The latest issue of the British Comparative Literature Association’s journal, Comparative Critical Studies, is out: Vol. 11, No. 1, red cover, eds. Maike Orgel and Glyn Hambrook. It contains excerpts from the 2013 John Dryden Translation Prizewinning pieces, including my rendition of Marcel Brion’s “La Capitana” from Les Escales de la haute nuit (Laffont, 1942). It was my first time working on Brion, though I’ve written on him at Weird Fiction Review.
Essayist, critic, novelist, and historian, Marcel Brion (1895–1984) wrote nearly a hundred books, ranging from historical biography to examinations of Italian and German art. Later in life, he turned to fiction, distinguishing himself in the domain of the fantastic. A regular contributor to La Revue des Deux Mondes and Les Nouvelles littéraires, Marcel Brion was for more than two decades also the foreign literature editor for Le Monde, where he brought Rainer Maria Rilke, James Joyce, and Dino Buzzati to the public eye. Brion was a member of the Academie Française, a knight of the Légion d’honneur, the Ordre national du Mérite, and the Ordre des Arts et des Lettres. His most memorable contributions to the field of the fantastique include the story collections Les Escales de la haute nuit (1942) and La chanson de l’oiseau étranger, and the novel La ville de sable. Here’s an excerpt:
It was an old house—noble, slightly decrepit—like most dwellings in that former Parlement town, where hardly a living thing was left save for great chestnut trees that renewed their youth in pink candelabra every spring, and fountains whose eternal voices sang the same joys and sorrows year upon year, century upon century. Sonorous, high-ceilinged rooms, somehow ardent and despondent at once, stirred up dreams and nostalgia. Close walls hemmed in a garden like a miniature jungle, choked with vague notions of escape. A house like that took possession of you as soon as you stepped over the doorsill. It inhabited you more than you it, filling you by turns with enthusiasm and gloom, depending on the path of the sun, the course of clouds, the sudden or furtive entrance of night. It presented one of those traps where the deceptive safety of an open door hid the impossibility of later turning back. It proffered a hook disguised a rose in a crystal vase, a ceiling with stucco volutes, shepherds playing instruments over the doors, acrobat monkeys tucked away in an alcove. The magic of the house was such that it made you forget the portion of time and space you belonged to, offering instead a lure of illusory infinity.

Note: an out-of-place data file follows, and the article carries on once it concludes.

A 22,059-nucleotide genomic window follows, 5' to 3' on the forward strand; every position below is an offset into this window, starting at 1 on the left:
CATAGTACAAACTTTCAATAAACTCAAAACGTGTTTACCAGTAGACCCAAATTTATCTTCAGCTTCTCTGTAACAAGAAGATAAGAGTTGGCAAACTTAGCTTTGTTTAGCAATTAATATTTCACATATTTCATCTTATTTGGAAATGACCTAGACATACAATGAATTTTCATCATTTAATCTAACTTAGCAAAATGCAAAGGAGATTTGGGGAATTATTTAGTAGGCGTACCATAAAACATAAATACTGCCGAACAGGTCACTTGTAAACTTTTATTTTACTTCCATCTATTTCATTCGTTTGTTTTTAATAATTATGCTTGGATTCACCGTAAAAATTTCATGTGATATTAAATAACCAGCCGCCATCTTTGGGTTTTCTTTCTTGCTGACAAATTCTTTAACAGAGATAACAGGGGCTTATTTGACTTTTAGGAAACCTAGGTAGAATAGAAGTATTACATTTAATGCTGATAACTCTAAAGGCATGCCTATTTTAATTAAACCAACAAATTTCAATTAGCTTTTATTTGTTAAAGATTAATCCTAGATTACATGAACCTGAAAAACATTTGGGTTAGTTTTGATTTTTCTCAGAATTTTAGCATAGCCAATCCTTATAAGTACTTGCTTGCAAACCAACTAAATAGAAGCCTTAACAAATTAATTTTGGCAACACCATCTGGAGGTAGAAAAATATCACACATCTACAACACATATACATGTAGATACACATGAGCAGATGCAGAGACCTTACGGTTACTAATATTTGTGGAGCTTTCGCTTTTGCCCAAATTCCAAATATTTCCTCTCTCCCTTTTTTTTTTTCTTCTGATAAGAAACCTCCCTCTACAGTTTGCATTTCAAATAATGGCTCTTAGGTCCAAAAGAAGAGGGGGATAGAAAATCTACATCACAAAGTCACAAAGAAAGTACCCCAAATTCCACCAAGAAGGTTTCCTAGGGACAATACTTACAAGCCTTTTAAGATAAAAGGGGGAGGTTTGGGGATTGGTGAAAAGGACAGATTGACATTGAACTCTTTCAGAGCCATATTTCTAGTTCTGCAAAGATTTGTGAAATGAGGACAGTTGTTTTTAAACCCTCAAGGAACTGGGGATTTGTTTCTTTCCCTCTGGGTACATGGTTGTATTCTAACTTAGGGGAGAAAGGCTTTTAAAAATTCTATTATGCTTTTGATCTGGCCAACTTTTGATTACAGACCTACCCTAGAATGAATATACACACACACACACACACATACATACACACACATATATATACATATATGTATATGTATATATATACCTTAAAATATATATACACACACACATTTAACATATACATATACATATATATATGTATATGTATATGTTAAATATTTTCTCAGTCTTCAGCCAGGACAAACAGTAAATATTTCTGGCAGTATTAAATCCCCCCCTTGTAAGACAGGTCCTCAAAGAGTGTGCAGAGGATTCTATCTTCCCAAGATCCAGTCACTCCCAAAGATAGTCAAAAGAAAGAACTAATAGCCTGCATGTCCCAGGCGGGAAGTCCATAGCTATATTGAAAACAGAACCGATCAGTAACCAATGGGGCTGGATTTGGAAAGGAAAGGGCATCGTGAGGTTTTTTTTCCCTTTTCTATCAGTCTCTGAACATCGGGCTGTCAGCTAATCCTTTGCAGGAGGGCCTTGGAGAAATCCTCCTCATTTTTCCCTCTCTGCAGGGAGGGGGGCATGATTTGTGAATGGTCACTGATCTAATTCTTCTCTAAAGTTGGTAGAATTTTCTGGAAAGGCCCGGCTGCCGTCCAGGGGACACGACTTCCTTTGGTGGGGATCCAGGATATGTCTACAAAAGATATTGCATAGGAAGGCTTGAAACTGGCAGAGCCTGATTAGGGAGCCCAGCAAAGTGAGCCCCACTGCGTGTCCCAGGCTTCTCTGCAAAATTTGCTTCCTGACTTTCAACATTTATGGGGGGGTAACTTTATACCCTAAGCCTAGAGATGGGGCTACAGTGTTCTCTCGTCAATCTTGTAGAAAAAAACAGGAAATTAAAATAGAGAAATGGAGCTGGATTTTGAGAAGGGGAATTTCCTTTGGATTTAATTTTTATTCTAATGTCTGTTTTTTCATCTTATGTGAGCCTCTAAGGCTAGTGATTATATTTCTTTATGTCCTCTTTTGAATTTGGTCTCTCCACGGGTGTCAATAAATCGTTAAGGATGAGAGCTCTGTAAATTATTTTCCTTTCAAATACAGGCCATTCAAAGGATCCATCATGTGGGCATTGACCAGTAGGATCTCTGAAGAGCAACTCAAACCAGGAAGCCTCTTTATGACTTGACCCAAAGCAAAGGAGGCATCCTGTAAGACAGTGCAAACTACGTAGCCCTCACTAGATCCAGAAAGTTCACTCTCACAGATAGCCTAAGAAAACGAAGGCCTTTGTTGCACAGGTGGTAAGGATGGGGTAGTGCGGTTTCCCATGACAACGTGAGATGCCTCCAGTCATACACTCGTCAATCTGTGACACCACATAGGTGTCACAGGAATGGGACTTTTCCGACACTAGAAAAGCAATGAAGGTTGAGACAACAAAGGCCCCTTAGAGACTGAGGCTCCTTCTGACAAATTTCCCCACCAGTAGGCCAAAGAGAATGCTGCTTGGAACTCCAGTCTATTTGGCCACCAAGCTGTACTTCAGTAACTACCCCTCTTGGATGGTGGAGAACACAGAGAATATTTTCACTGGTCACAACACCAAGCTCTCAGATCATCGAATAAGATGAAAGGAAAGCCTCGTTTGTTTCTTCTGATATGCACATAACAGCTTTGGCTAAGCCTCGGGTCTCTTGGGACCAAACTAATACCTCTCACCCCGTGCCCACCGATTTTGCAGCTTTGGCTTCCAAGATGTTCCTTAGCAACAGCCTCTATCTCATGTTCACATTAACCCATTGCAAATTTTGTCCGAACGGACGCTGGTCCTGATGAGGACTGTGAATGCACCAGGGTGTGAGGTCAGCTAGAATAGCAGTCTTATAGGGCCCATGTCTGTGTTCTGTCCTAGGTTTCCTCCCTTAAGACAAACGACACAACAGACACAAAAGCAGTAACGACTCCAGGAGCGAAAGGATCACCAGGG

The last piece I had in Comparative Critical Studies was in the other issue pictured above, when I won the 2010 Dryden Prize for my translation of André Pieyre de Mandiargues’ story “The Red Loaf.” Mandiargues (1909-1991) was a French writer of the fantastic whose prolific output included poems, plays, essays, novels, and short stories. He also translated works by Yeats, Mishima, and Paz. Initially affiliated with Surrealism, he went on to be known for his flamboyant style and fascination with the erotic and macabre. His 1967 Goncourt-winning novel La marge was translated as The Margin (Calder & Boyars, 1969) by Richard Howard, and his novel La motocyclette (Gallimard, 1963) made into the film The Girl on a Motorcyle (1968) by Jack Cardiff.
Both these pieces were challenging to translate in similar ways: handling ornate prose styles that ranged from stately and classical (Brion) to idiosyncratic and outré (Mandiargues). I won’t excerpt the Mandiargues here, since it can be read in its entirety at Words Without Borders.